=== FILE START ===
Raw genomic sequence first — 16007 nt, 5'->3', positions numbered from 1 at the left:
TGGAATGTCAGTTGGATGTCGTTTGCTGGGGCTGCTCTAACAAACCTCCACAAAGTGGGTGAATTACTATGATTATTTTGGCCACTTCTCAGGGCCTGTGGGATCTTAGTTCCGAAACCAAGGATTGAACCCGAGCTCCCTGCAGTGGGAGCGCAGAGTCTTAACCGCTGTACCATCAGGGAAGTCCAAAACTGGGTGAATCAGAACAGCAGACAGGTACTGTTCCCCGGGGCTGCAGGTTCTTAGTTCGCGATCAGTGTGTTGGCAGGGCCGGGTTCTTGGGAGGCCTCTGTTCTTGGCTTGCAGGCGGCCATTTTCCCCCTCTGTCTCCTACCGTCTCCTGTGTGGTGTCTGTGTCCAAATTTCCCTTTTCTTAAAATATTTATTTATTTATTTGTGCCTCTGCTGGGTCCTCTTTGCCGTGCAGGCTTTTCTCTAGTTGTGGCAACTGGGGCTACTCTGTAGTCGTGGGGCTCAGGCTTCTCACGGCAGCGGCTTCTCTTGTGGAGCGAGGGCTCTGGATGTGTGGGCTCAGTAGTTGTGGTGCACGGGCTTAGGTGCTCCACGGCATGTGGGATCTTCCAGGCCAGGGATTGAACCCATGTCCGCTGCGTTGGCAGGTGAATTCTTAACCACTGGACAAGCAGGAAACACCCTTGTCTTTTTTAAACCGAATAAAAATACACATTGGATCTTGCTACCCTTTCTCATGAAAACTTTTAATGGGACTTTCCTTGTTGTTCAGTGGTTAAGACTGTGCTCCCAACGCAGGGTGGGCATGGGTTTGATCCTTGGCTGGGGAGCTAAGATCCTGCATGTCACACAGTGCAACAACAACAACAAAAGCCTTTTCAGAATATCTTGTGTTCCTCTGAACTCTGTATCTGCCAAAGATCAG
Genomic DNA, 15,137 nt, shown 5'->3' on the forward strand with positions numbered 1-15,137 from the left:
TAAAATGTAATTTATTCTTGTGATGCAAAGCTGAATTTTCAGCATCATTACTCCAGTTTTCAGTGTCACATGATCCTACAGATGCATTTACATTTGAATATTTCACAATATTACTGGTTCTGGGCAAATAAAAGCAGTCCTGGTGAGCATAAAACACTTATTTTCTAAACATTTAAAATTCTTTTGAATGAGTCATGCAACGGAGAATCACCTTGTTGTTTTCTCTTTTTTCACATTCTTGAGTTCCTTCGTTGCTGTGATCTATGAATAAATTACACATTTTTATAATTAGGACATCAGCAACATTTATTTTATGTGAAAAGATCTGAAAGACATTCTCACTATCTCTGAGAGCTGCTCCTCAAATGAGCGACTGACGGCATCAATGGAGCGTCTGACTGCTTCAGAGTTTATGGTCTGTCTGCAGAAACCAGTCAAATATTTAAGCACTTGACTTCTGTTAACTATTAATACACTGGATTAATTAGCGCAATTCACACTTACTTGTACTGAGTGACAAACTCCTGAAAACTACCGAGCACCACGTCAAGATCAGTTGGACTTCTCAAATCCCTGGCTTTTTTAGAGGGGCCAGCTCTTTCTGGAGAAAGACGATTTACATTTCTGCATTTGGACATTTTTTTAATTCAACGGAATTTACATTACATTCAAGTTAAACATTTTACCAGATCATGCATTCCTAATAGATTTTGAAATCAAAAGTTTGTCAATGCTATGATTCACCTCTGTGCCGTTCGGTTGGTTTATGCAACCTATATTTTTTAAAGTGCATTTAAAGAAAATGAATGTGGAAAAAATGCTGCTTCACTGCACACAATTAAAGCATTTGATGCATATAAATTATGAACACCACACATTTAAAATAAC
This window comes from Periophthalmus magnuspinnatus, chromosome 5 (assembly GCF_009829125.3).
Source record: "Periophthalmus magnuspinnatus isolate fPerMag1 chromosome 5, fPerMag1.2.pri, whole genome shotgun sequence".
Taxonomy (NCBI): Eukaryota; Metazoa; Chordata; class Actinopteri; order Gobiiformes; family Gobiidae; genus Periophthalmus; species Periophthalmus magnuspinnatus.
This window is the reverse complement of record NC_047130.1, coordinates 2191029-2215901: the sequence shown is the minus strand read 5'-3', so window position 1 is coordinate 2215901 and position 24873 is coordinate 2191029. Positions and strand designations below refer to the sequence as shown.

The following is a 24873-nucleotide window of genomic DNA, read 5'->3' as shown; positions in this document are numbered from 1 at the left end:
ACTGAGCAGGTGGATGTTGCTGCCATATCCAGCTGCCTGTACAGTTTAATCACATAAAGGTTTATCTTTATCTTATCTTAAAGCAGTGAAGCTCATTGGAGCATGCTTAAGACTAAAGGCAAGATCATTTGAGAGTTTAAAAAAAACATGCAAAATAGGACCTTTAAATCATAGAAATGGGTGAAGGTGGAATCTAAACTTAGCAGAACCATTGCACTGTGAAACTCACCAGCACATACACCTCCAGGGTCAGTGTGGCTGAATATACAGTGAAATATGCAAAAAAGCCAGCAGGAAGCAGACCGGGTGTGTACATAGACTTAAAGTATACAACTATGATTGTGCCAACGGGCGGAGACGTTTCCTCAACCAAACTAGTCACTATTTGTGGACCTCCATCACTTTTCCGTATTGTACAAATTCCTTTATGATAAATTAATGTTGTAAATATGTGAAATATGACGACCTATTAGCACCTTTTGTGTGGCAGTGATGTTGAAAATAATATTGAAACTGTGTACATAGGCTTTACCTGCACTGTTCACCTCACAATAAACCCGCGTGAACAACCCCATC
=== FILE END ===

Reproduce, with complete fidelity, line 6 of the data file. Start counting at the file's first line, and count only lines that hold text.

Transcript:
Source record: "Periophthalmus magnuspinnatus isolate fPerMag1 chromosome 5, fPerMag1.2.pri, whole genome shotgun sequence".